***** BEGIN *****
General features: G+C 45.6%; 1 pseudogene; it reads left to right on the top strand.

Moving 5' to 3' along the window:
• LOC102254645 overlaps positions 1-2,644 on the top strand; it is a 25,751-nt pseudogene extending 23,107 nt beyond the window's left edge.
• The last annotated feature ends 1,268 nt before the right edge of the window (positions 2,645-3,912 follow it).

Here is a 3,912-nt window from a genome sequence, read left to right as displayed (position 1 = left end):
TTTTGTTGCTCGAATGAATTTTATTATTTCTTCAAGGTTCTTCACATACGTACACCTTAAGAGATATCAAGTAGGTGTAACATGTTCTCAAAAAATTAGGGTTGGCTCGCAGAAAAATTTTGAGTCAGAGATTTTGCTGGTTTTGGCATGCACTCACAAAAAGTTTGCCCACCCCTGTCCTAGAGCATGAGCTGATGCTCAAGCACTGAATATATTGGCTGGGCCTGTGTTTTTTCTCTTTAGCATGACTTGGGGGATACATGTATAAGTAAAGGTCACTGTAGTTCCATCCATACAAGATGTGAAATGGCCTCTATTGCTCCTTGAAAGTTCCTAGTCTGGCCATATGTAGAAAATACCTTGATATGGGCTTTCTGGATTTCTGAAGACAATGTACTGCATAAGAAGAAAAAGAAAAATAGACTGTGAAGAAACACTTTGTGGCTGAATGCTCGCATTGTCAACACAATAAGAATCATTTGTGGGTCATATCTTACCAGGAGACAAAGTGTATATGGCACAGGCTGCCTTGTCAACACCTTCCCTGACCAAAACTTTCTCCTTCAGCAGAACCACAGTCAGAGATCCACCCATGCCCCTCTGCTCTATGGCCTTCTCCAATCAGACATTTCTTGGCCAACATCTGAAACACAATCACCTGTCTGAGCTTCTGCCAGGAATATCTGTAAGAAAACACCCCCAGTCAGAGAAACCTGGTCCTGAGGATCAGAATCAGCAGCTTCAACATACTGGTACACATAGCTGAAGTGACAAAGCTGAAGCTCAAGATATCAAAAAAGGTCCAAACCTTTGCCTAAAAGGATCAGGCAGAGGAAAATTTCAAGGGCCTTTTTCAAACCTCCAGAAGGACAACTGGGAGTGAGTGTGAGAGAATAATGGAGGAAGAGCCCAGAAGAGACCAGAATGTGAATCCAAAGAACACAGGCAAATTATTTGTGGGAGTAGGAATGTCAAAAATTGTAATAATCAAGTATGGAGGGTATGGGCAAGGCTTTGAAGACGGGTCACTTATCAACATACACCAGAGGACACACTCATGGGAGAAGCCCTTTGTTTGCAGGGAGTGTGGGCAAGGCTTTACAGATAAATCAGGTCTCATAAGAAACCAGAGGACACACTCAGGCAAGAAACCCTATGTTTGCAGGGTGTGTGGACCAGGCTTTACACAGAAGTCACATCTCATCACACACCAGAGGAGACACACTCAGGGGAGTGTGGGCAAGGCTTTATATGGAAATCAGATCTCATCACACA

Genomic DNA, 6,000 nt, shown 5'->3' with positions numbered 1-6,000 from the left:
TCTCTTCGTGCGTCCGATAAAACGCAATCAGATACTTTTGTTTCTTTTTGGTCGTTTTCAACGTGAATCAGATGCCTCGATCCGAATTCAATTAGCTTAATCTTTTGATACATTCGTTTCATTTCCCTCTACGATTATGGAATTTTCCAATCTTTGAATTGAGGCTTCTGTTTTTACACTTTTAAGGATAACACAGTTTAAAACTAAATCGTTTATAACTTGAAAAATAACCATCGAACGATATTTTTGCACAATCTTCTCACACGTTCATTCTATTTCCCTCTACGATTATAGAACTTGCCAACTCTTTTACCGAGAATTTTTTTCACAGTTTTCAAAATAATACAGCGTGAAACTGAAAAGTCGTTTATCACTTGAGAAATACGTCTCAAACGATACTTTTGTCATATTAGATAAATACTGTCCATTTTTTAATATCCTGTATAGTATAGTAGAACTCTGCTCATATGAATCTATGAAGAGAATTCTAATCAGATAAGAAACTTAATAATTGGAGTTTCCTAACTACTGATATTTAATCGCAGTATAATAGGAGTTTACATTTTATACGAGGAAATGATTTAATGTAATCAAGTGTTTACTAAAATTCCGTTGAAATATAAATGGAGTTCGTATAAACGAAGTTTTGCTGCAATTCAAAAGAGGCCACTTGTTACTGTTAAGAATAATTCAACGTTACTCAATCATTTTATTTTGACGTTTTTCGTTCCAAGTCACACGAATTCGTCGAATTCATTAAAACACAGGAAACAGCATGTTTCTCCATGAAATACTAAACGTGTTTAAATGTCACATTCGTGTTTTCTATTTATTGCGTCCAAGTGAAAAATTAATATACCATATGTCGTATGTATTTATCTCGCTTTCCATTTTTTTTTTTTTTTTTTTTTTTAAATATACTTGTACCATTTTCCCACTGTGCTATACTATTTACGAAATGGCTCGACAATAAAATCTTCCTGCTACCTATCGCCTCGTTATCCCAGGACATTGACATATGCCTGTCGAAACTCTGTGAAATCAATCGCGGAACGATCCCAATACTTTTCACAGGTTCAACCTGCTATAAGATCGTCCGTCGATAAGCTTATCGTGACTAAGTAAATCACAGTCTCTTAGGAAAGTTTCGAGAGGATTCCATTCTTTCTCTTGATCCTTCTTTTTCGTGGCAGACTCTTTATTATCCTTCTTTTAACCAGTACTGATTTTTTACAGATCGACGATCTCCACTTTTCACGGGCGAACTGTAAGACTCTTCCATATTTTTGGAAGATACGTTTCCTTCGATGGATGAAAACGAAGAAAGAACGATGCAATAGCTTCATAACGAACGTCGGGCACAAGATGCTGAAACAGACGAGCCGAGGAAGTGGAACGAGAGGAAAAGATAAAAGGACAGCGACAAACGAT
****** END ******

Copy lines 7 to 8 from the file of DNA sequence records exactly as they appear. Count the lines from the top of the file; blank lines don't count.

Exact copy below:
Genomic DNA, 6,000 nt, shown 5'->3' with positions numbered 1-6,000 from the left:
TCTCTTCGTGCGTCCGATAAAACGCAATCAGATACTTTTGTTTCTTTTTGGTCGTTTTCAACGTGAATCAGATGCCTCGATCCGAATTCAATTAGCTTAATCTTTTGATACATTCGTTTCATTTCCCTCTACGATTATGGAATTTTCCAATCTTTGAATTGAGGCTTCTGTTTTTACACTTTTAAGGATAACACAGTTTAAAACTAAATCGTTTATAACTTGAAAAATAACCATCGAACGATATTTTTGCACAATCTTCTCACACGTTCATTCTATTTCCCTCTACGATTATAGAACTTGCCAACTCTTTTACCGAGAATTTTTTTCACAGTTTTCAAAATAATACAGCGTGAAACTGAAAAGTCGTTTATCACTTGAGAAATACGTCTCAAACGATACTTTTGTCATATTAGATAAATACTGTCCATTTTTTAATATCCTGTATAGTATAGTAGAACTCTGCTCATATGAATCTATGAAGAGAATTCTAATCAGATAAGAAACTTAATAATTGGAGTTTCCTAACTACTGATATTTAATCGCAGTATAATAGGAGTTTACATTTTATACGAGGAAATGATTTAATGTAATCAAGTGTTTACTAAAATTCCGTTGAAATATAAATGGAGTTCGTATAAACGAAGTTTTGCTGCAATTCAAAAGAGGCCACTTGTTACTGTTAAGAATAATTCAACGTTACTCAATCATTTTATTTTGACGTTTTTCGTTCCAAGTCACACGAATTCGTCGAATTCATTAAAACACAGGAAACAGCATGTTTCTCCATGAAATACTAAACGTGTTTAAATGTCACATTCGTGTTTTCTATTTATTGCGTCCAAGTGAAAAATTAATATACCATATGTCGTATGTATTTATCTCGCTTTCCATTTTTTTTTTTTTTTTTTTTTTTAAATATACTTGTACCATTTTCCCACTGTGCTATACTATTTACGAAATGGCTCGACAATAAAATCTTCCTGCTACCTATCGCCTCGTTATCCCAGGACATTGACATATGCCTGTCGAAACTCTGTGAAATCAATCGCGGAACGATCCCAATACTTTTCACAGGTTCAACCTGCTATAAGATCGTCCGTCGATAAGCTTATCGTGACTAAGTAAATCACAGTCTCTTAGGAAAGTTTCGAGAGGATTCCATTCTTTCTCTTGATCCTTCTTTTTCGTGGCAGACTCTTTATTATCCTTCTTTTAACCAGTACTGATTTTTTACAGATCGACGATCTCCACTTTTCACGGGCGAACTGTAAGACTCTTCCATATTTTTGGAAGATACGTTTCCTTCGATGGATGAAAACGAAGAAAGAACGATGCAATAGCTTCATAACGAACGTCGGGCACAAGATGCTGAAACAGACGAGCCGAGGAAGTGGAACGAGAGGAAAAGATAAAAGGACAGCGACAAACGAT